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CAMBRIDGE — Wearing a white lab coat, Daniel Berger-Jones led a tour group into the lobby of the Broad Institute of MIT and Harvard to show them exhibitions on the genomics research going on upstairs.

“We share an alarming amount of DNA with a banana,” he said, beginning his spiel.

But if Berger-Jones led with a laugh, he got serious fast, explaining the Broad’s exploration of the human genome, and its scientists’ pursuit of the molecular basis of disease and new treatments. “They’re accomplishing some amazing things in here,” he said.

The “amazing things” idea applied to most of the stops on the new Innovations of Cambridge tour in Kendall Square and on the MIT campus.


As an actor, Berger-Jones has performed with the Huntington Theatre Company, the American Repertory Theater and the Actors’ Shakespeare Project, among many others. But on this day his role was highlighting past, present and future achievements in science and technology in the neighborhood.

Over the hour-plus tour, he pointed out landmarks like the place where the rubber fire hose was invented. He pointed out the dome where MIT students have pulled legendary pranks and named the geniuses underfoot on the Entrepreneur Walk of Fame.

The most focus, though, is on Cambridge’s current scientific powerhouses, which include the Whitehead Institute for Biomedical Research, the David H. Koch Institute for Integrative Cancer Research, pharmaceutical giant Novartis AG, and the MIT Media Lab, as well as the Broad Institute. He talks about their breakthrough discoveries in fields from genetics to prosthetics, and how those are being put to work.

“When we started the research, it became apparent to me that there’s way, way more here than anybody realizes, and this is a special part of the country,” Berger-Jones said later. “This is a special part of the world.”


Berger-Jones and partner Christopher Schultz have turned their Cambridge Historical Tours into a thriving concern in its third season, with a platoon of trained guides taking tourists, prospective students, and local residents around landmarks within a short walk of Harvard Square. Now they are expanding to the other end of Cambridge.

“We are here for a short time, and this way we got a lot of insight,” said Mike Fanning, a walk-up customer from British Columbia who was visiting Boston with his wife, Kathy. “He really brings it alive, what’s going on in those buildings.”

“People realize, ‘Wow, this really is exciting,’ ” Schultz said later. “It leaves them with the feeling that they’ve experienced MIT in a way that the casual person wandering the streets would not.”

Unlike stage acting — which Berger-Jones says can sometimes be an inward, egocentric art — the Innovation Tour reaches out to everyone, he said.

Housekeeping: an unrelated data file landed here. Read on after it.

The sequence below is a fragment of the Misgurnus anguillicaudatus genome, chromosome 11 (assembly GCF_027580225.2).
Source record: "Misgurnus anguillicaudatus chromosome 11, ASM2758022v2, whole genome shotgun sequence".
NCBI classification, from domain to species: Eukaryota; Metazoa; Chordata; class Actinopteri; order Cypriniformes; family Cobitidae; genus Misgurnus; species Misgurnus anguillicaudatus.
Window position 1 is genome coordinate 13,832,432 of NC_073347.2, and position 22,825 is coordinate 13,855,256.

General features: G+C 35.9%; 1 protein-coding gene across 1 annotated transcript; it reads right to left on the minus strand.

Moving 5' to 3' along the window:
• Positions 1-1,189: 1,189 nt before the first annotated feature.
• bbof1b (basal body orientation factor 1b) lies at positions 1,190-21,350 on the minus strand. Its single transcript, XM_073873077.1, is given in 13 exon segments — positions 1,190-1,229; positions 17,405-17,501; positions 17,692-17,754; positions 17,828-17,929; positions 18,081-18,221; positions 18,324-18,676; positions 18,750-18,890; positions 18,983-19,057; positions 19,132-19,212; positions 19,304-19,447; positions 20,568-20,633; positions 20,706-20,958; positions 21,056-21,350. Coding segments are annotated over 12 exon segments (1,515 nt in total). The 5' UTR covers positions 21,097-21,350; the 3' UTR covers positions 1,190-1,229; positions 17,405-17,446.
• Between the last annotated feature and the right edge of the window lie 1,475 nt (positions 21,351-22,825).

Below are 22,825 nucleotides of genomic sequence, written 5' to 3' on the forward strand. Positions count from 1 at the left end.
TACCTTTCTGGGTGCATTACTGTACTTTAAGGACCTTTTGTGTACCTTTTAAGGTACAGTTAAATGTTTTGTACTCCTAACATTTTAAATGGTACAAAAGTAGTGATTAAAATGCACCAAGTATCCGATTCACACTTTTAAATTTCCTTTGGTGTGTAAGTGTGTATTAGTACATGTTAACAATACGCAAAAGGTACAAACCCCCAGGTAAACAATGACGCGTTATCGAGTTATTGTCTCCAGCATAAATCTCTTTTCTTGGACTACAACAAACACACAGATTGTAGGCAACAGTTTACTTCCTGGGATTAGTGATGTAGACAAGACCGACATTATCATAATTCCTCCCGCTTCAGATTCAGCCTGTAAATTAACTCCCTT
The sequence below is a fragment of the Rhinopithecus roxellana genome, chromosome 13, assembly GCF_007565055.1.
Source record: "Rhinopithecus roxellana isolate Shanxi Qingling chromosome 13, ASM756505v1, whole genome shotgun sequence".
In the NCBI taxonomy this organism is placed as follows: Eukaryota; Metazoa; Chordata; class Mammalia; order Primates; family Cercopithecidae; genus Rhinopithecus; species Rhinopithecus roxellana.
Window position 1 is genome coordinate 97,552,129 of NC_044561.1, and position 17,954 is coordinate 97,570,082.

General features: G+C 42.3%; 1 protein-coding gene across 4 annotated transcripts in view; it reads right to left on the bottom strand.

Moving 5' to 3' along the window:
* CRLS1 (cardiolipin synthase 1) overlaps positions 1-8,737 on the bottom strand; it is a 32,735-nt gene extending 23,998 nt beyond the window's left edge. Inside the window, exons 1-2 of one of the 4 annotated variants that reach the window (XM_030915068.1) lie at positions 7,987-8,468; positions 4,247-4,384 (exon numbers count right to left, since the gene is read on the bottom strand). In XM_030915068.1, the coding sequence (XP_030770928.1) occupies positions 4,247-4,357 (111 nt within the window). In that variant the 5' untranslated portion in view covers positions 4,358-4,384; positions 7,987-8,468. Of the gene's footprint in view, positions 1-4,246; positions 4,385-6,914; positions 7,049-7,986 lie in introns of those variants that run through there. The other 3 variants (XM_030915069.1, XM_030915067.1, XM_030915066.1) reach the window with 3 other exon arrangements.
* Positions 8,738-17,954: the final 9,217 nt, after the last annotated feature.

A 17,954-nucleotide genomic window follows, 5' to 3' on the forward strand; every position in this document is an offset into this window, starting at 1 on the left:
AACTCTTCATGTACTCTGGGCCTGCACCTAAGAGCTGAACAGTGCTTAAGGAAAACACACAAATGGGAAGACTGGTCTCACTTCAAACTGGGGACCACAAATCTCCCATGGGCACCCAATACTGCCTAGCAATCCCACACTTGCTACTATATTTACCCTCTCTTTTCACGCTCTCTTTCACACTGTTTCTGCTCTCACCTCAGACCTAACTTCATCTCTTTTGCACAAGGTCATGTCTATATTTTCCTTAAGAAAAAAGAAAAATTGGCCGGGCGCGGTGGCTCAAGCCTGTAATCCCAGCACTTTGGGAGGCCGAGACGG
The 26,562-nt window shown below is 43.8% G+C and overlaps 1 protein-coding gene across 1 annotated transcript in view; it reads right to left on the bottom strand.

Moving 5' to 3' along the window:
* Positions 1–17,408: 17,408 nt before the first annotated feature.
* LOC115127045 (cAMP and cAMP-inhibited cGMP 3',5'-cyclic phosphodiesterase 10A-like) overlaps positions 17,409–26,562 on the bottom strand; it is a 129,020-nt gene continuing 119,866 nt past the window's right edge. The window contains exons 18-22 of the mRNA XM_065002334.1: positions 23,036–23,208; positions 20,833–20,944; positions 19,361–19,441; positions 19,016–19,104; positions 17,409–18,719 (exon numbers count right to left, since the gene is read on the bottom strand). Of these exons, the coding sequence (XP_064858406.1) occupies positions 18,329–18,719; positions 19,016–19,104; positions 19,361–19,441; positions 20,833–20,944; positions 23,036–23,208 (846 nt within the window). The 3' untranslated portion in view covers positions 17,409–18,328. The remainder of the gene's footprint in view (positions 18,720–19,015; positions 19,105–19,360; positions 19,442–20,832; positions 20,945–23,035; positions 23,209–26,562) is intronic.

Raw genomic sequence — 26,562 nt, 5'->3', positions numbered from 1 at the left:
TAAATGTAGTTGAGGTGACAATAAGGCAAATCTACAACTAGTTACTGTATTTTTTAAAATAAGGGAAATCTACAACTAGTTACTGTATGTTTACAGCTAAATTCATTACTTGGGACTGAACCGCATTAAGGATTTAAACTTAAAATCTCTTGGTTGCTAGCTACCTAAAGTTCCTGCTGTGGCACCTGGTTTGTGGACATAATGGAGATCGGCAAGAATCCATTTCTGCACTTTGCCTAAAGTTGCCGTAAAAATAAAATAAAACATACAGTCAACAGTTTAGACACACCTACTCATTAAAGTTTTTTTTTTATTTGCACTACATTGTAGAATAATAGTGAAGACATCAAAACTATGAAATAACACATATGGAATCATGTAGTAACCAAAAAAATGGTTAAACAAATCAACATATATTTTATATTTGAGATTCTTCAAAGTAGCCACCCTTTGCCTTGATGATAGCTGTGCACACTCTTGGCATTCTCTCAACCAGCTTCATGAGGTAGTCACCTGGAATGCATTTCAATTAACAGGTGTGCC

“The best compliment I ever got after any tour was from this guy from LA, this total stoner who at first looked like he didn’t want to be there at all,” he said, then dropped into a Cheech-and-Chong sort of voice for his impersonation: “You made me want to read more about this, man!’’

Berger-Jones laughed, but he was also serious. “That’s the greatest thing anybody could have said to me, that I inspired the same kind of curiosity that comes to me naturally.”

On this tour, he bemoaned the sudden departure of cardboard cutouts of Barry Bonds and a “Star Wars” storm trooper from the window of one office in the Koch Institute. The scientists “have a good sense of humor, and they do get bored occasionally during their 10 years of searching for the answers to one single problem,” he said.


Berger-Jones and Schultz met a few years ago while leading tours for the Freedom Trail Foundation, and began offering “history with a wink” to visitors in spring 2012. “It was originally going to be just me and Chris,” Berger-Jones said, but business has been so good their company is up to more than two dozen guides.

“When they first came to see me it was clear they’d done their homework,” said Robyn Culbertson, executive director of the Cambridge Office for Tourism. “They really like to dig deep, and particularly Daniel seems to have a passion for history.”

In season, from four to eight scheduled tours run from Harvard Square every day, some focused more on Harvard and another on Cambridge’s role in US history. They started the Innovation Tour, now running at noon Fridays through Sundays, for a visiting group of Chilean entrepreneurs and scientists.

Their market now includes both tourists and local residents who want to learn what’s in their own backyard, as well as the visiting families of students and prospective students. “It is only going to increase, with direct flights between Boston and Beijing’’ starting this month, said Culbertson.

Berger-Jones is also mulling ways the company can become a theatrical presenter. Schultz is trying to start a subsidiary in Miami Beach.


Guides on the regular Cambridge Historical Tours assume, lightly, the character of an historical personage. But aside from the white lab coat, they do not infuse much theater into the Innovation Tour “because most of these characters are still kicking around the area,” Berger-Jones said.

Spend enough time around Harvard and MIT and you will inevitably have the occasional brush with greatness.

Berger-Jones once told a group in Harvard Yard that on any given day they might run into university president Drew Gilpin Faust — and turned around to see her walking past. “She must have overheard, because she was waving like crazy,” he said with a chuckle.

The Innovations of Cambridge Tour leaves from the plaza by the MIT Coop, 3 Cambridge Center in Kendall Square, at noon Fridays to Sundays, rain or shine. Tickets are $15. You can join in a few minutes before the start, or book a spot at 617-520-4030 or www.cambridge-historicaltours.org .